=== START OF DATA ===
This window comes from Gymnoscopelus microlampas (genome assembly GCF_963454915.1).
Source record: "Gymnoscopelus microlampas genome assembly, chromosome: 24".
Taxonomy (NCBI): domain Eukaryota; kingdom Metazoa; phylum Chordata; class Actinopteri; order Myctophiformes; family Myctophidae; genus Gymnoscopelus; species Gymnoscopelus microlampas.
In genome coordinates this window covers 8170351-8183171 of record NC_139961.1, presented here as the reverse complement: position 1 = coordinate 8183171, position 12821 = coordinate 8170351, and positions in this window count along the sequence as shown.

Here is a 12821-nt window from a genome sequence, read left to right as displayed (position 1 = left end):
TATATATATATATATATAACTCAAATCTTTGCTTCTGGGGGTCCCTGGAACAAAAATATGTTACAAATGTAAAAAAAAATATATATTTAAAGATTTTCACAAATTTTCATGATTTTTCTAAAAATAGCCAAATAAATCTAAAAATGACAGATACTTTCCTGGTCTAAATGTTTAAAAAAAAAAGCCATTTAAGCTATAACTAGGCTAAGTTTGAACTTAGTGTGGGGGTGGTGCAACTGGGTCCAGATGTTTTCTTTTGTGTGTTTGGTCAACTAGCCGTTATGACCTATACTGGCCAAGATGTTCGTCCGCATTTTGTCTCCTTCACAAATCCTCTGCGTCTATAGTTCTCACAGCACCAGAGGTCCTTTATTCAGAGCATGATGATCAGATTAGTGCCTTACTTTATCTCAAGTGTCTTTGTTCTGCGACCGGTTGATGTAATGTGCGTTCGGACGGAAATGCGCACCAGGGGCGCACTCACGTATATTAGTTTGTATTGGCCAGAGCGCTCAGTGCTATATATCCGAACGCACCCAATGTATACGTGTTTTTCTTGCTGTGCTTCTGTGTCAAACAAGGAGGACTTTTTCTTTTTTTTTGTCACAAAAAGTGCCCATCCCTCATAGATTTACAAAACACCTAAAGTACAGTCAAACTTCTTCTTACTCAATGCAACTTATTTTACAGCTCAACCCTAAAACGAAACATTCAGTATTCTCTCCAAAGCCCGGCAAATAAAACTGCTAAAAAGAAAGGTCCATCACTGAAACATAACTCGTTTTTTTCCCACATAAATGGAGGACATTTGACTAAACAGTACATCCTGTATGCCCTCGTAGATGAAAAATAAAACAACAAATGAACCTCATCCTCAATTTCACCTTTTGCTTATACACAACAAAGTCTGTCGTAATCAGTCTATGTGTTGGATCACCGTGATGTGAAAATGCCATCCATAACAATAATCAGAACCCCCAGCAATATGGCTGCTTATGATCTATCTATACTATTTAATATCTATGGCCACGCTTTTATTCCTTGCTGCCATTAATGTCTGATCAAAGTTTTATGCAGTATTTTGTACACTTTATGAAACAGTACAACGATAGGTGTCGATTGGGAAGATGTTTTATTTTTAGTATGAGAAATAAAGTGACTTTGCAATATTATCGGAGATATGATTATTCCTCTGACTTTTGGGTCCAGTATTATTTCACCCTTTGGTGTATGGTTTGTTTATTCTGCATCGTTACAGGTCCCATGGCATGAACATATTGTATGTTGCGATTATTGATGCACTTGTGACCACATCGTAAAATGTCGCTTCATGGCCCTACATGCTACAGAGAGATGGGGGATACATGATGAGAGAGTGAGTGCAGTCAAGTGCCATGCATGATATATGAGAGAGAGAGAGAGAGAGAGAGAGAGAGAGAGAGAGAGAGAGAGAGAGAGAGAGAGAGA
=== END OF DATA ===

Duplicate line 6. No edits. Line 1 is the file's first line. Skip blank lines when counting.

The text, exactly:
TATATATATATATATATAACTCAAATCTTTGCTTCTGGGGGTCCCTGGAACAAAAATATGTTACAAATGTAAAAAAAAATATATATTTAAAGATTTTCACAAATTTTCATGATTTTTCTAAAAATAGCCAAATAAATCTAAAAATGACAGATACTTTCCTGGTCTAAATGTTTAAAAAAAAAAGCCATTTAAGCTATAACTAGGCTAAGTTTGAACTTAGTGTGGGGGTGGTGCAACTGGGTCCAGATGTTTTCTTTTGTGTGTTTGGTCAACTAGCCGTTATGACCTATACTGGCCAAGATGTTCGTCCGCATTTTGTCTCCTTCACAAATCCTCTGCGTCTATAGTTCTCACAGCACCAGAGGTCCTTTATTCAGAGCATGATGATCAGATTAGTGCCTTACTTTATCTCAAGTGTCTTTGTTCTGCGACCGGTTGATGTAATGTGCGTTCGGACGGAAATGCGCACCAGGGGCGCACTCACGTATATTAGTTTGTATTGGCCAGAGCGCTCAGTGCTATATATCCGAACGCACCCAATGTATACGTGTTTTTCTTGCTGTGCTTCTGTGTCAAACAAGGAGGACTTTTTCTTTTTTTTTGTCACAAAAAGTGCCCATCCCTCATAGATTTACAAAACACCTAAAGTACAGTCAAACTTCTTCTTACTCAATGCAACTTATTTTACAGCTCAACCCTAAAACGAAACATTCAGTATTCTCTCCAAAGCCCGGCAAATAAAACTGCTAAAAAGAAAGGTCCATCACTGAAACATAACTCGTTTTTTTCCCACATAAATGGAGGACATTTGACTAAACAGTACATCCTGTATGCCCTCGTAGATGAAAAATAAAACAACAAATGAACCTCATCCTCAATTTCACCTTTTGCTTATACACAACAAAGTCTGTCGTAATCAGTCTATGTGTTGGATCACCGTGATGTGAAAATGCCATCCATAACAATAATCAGAACCCCCAGCAATATGGCTGCTTATGATCTATCTATACTATTTAATATCTATGGCCACGCTTTTATTCCTTGCTGCCATTAATGTCTGATCAAAGTTTTATGCAGTATTTTGTACACTTTATGAAACAGTACAACGATAGGTGTCGATTGGGAAGATGTTTTATTTTTAGTATGAGAAATAAAGTGACTTTGCAATATTATCGGAGATATGATTATTCCTCTGACTTTTGGGTCCAGTATTATTTCACCCTTTGGTGTATGGTTTGTTTATTCTGCATCGTTACAGGTCCCATGGCATGAACATATTGTATGTTGCGATTATTGATGCACTTGTGACCACATCGTAAAATGTCGCTTCATGGCCCTACATGCTACAGAGAGATGGGGGATACATGATGAGAGAGTGAGTGCAGTCAAGTGCCATGCATGATATATGAGAGAGAGAGAGAGAGAGAGAGAGAGAGAGAGAGAGAGAGAGAGAGAGAGAGAGAGAGA